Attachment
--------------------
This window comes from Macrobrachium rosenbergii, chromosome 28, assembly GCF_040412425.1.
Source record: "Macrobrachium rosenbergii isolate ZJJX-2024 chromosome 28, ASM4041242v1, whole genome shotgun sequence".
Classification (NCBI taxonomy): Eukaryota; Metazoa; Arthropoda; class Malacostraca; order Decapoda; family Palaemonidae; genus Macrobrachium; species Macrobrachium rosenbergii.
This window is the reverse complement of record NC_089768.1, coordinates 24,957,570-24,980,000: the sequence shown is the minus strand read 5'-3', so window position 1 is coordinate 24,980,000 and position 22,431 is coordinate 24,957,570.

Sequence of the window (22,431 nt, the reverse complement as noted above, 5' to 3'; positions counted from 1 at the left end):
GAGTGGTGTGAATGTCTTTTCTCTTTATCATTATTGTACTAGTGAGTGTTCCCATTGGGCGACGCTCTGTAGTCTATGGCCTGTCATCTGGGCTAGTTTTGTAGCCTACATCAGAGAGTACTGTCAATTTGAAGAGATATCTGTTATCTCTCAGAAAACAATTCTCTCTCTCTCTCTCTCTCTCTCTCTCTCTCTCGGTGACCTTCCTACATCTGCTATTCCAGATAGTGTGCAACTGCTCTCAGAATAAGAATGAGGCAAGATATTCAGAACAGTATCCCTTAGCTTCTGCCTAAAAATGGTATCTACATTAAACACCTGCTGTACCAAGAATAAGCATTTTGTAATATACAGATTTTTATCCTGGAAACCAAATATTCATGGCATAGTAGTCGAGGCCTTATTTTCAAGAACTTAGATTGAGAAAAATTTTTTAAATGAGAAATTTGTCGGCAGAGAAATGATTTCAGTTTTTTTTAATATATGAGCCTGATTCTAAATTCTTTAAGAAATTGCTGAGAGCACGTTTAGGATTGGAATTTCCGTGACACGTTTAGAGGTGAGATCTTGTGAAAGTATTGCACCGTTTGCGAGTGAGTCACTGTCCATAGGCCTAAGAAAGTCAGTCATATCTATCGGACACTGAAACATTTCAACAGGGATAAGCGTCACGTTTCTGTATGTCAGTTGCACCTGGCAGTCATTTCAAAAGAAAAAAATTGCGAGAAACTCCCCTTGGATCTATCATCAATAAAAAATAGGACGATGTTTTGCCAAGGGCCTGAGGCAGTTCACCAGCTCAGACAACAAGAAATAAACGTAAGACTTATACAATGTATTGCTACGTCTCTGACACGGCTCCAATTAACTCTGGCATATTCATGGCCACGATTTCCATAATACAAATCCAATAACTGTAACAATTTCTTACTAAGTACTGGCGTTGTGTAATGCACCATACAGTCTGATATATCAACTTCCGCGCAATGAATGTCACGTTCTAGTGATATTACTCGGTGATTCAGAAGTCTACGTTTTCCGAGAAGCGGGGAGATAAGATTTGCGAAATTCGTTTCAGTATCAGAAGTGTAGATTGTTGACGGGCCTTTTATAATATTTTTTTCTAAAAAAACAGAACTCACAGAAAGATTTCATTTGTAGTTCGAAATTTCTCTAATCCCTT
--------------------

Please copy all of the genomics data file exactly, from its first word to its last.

This window comes from Macrobrachium rosenbergii, chromosome 28, assembly GCF_040412425.1.
Source record: "Macrobrachium rosenbergii isolate ZJJX-2024 chromosome 28, ASM4041242v1, whole genome shotgun sequence".
Classification (NCBI taxonomy): Eukaryota; Metazoa; Arthropoda; class Malacostraca; order Decapoda; family Palaemonidae; genus Macrobrachium; species Macrobrachium rosenbergii.
This window is the reverse complement of record NC_089768.1, coordinates 24,957,570-24,980,000: the sequence shown is the minus strand read 5'-3', so window position 1 is coordinate 24,980,000 and position 22,431 is coordinate 24,957,570.

Sequence of the window (22,431 nt, the reverse complement as noted above, 5' to 3'; positions counted from 1 at the left end):
GAGTGGTGTGAATGTCTTTTCTCTTTATCATTATTGTACTAGTGAGTGTTCCCATTGGGCGACGCTCTGTAGTCTATGGCCTGTCATCTGGGCTAGTTTTGTAGCCTACATCAGAGAGTACTGTCAATTTGAAGAGATATCTGTTATCTCTCAGAAAACAATTCTCTCTCTCTCTCTCTCTCTCTCTCTCTCTCTCGGTGACCTTCCTACATCTGCTATTCCAGATAGTGTGCAACTGCTCTCAGAATAAGAATGAGGCAAGATATTCAGAACAGTATCCCTTAGCTTCTGCCTAAAAATGGTATCTACATTAAACACCTGCTGTACCAAGAATAAGCATTTTGTAATATACAGATTTTTATCCTGGAAACCAAATATTCATGGCATAGTAGTCGAGGCCTTATTTTCAAGAACTTAGATTGAGAAAAATTTTTTAAATGAGAAATTTGTCGGCAGAGAAATGATTTCAGTTTTTTTTAATATATGAGCCTGATTCTAAATTCTTTAAGAAATTGCTGAGAGCACGTTTAGGATTGGAATTTCCGTGACACGTTTAGAGGTGAGATCTTGTGAAAGTATTGCACCGTTTGCGAGTGAGTCACTGTCCATAGGCCTAAGAAAGTCAGTCATATCTATCGGACACTGAAACATTTCAACAGGGATAAGCGTCACGTTTCTGTATGTCAGTTGCACCTGGCAGTCATTTCAAAAGAAAAAAATTGCGAGAAACTCCCCTTGGATCTATCATCAATAAAAAATAGGACGATGTTTTGCCAAGGGCCTGAGGCAGTTCACCAGCTCAGACAACAAGAAATAAACGTAAGACTTATACAATGTATTGCTACGTCTCTGACACGGCTCCAATTAACTCTGGCATATTCATGGCCACGATTTCCATAATACAAATCCAATAACTGTAACAATTTCTTACTAAGTACTGGCGTTGTGTAATGCACCATACAGTCTGATATATCAACTTCCGCGCAATGAATGTCACGTTCTAGTGATATTACTCGGTGATTCAGAAGTCTACGTTTTCCGAGAAGCGGGGAGATAAGATTTGCGAAATTCGTTTCAGTATCAGAAGTGTAGATTGTTGACGGGCCTTTTATAATATTTTTTTCTAAAAAAACAGAACTCACAGAAAGATTTCATTTGTAGTTCGAAATTTCTCTAATCCCTT